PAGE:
Half A Sixpence is a production with one of the most talented casts I’ve seen to grace the stage, the performance boasts immense heart and phenomenal musical numbers. I spoke to Devon-Elise Johnson who plays Ann Pornick, the gutsy love interest in the charismatic musical.
Devon-Elise gives such a strong performance of Ann because of her connection to the character. When she found out she was up for the role, she downloaded the film straight away, “I watched Julia Foster do it and I just sort of knew it and thought – that’s me,” she said. “It sounds weird, because she isn’t like your normal romantic lead, she is feisty and has a bit of ball behind her, and I think that is what I like about her, I really connected with that.”
Whilst everybody else in the cast had about eleven auditions, it all happened incredibly quickly for Devon-Elise. After her agent called her up on a Saturday night, telling her she was sending her nine pieces of material to prep over the weekend, she confessed it was a musical she hadn’t heard of. “So I locked myself in my bedroom for the entire weekend, learnt 5 songs and 4 pieces of script, went in on Tuesday morning and had a preliminary audition,” she told me. “Then I saw Cameron on the Wednesday and on Thursday I got invited to Cameron’s office to sing in front of Stiles and Drewe, Andrew Wright and the other creatives – honestly it was incredible.”
She was then shocked to find Charlie Stemp who plays Arthur Kipps walk in, as they worked together on Mamma Mia and were such genuine friends. “So it was absolutely mental. The audition finished and I took myself off for a little treat, went to starbucks and had a Nutella cookie, as you do. Ten minutes later I got a phone call from my agent who was sobbing, telling me I had the part.
So honestly, within three days of auditions I got told that I was going to play Ann. It was just the most insane feeling, I just remember walking around in circles, I didn’t know what to do with myself. It was probably the shortest audition period I’ve ever had in my life,” she said.
The character of Ann has some big numbers in the show, really heartfelt and vocally demanding roles. I asked Devon-Elise her favourite number to perform: “A Touch of Happiness, I love that number. It is my favourite number to do, especially with Beth on stage because we get on so well.” It’s a highly animated production and Devon-Elise explained how she sustains the vocal energy: “During rehearsals I built up my stamina, it has all become muscle memory now. I just make sure I get loads of sleep and I drink heaps of water, I think that is the main thing.”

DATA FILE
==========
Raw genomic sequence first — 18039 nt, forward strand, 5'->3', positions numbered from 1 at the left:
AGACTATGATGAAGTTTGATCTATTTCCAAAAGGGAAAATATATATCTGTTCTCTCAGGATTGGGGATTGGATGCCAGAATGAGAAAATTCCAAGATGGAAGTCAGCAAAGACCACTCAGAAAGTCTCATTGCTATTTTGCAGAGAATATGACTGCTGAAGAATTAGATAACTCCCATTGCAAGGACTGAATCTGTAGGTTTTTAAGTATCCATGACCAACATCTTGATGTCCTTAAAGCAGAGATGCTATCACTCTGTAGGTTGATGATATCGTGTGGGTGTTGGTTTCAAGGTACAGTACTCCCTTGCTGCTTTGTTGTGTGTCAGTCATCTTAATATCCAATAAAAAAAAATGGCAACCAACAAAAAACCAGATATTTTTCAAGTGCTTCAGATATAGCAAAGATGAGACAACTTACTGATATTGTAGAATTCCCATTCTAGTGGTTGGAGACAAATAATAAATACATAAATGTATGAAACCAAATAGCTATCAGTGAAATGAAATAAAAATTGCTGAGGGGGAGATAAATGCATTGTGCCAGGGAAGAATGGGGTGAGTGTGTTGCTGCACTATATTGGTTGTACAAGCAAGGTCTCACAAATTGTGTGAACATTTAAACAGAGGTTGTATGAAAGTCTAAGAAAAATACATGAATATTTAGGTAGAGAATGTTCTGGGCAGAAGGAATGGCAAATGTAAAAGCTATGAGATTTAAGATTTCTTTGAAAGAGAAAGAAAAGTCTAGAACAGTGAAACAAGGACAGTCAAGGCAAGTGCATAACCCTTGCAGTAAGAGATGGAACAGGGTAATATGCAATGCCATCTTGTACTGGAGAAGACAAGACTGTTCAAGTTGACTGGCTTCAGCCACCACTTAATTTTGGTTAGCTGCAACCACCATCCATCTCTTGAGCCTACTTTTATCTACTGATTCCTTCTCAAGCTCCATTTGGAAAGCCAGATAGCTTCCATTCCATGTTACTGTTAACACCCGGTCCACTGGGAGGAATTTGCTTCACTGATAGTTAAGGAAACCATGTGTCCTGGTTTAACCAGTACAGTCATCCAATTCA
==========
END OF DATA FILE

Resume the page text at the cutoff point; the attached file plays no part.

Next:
It’s an old fashioned, classic musical that has been enhanced by the highly talented composers George Stiles and Anthony Drewe. “Ant and George’s music is just seamless,” Devon-Elise told me. They have adapted the iconic numbers in the show, and added some powerful numbers, such as the epic ensemble number Pick Out A Simple Tune. “I had no idea when I came into this what was original and what wasn’t. I don’t think you can really tell, I think they’ve done it so incredibly and they are such lovely guys as well. Sometimes they write a song within a day.”
“I’ve had people at stage door say, ‘god I didn’t expect that, I’m coming back again’ and that is all we keep hearing. We must be doing something right!”
The power of the music is reflected in the slick choreography by Andrew Wright. “I’ve never worked with him before but I’ve always wanted to,” said Devon-Elise. “But when I’ve seen his stuff before like Singin’ In The Rain, it is so incredible. What Andrew does beautifully is this style of dance, the quirky old fashioned musical theatre.”
Each musical number in the show is so dynamic, the production as a whole are bursting with passion and character. I questioned Devon-Elise on how she finds that energy every night, and she quickly responded: “Charlie.” She explained: “Charlie has such a high energy level that it is really hard to not match it. When you’ve got your leading man giving you life and soul, it would be pretty difficult to not be exactly the same.”
The final number that everyone is waiting for is the utterly recognisable Flash, Bang Wallop. “As soon as the curtains open and you hear the first note, you get this weird sort of adrenaline rush and it is like seven minutes of pure energy and adrenaline that just does not stop,” she said. “I love it, it is the one number that I get to dance in as well.”
“This is hands down the nicest cast I’ve ever worked with in my life, absolutely hand on heart they are incredible.”
The chemistry within the cast is completely translated on stage, “everyone brings something different, you look around and the diversity of the cast is just insane. Everybody is so talented, everybody is so grounded , so nice and helpful,” Devon-Elise told me. ” Everyone says to us ‘you look like you’re having so much fun‘ and we are, we don’t even have to pretend. Whenever something doesn’t quite go right, we know that everyone on stage has your back which is really lovely. Honestly, I just absolutely adore this cast I really do.”
The 1963 musical has been revived masterfully and it is a fresh take on what we love about old-school musical theatre. “The show isn’t really what you expect,” Devon-Elise said. “It is fun, energetic, has a beautiful storyline and gorgeous songs. It is a feel-good musical – I challenge anyone to come out of the theatre not smiling. It will lift your spirits.”